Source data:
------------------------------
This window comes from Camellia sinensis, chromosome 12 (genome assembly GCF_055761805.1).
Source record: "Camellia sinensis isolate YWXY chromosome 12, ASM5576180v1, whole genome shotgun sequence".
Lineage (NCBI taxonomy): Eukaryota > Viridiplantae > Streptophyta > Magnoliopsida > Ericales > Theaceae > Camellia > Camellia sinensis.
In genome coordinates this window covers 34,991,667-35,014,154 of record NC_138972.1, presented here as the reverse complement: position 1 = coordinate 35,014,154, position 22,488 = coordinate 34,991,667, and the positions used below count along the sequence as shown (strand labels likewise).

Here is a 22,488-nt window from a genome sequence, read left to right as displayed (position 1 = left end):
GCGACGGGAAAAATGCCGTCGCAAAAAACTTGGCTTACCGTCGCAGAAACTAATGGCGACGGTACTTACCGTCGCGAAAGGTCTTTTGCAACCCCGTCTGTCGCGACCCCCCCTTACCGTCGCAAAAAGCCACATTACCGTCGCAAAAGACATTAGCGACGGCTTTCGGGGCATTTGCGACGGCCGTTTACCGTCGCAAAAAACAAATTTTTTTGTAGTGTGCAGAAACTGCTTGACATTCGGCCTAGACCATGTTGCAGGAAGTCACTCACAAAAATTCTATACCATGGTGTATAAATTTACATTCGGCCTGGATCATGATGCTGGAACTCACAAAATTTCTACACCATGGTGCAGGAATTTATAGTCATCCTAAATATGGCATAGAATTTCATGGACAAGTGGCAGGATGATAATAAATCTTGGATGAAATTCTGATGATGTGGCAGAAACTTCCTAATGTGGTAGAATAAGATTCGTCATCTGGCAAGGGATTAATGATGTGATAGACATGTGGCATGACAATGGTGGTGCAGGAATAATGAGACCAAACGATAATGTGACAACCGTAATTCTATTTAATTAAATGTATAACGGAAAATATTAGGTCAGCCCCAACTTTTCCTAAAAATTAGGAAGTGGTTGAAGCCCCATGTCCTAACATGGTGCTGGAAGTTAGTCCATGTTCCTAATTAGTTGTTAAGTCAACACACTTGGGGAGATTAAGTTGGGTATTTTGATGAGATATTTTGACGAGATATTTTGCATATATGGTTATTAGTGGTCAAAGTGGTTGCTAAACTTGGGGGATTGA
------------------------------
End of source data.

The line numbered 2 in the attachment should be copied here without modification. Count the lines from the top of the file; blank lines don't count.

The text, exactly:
Source record: "Camellia sinensis isolate YWXY chromosome 12, ASM5576180v1, whole genome shotgun sequence".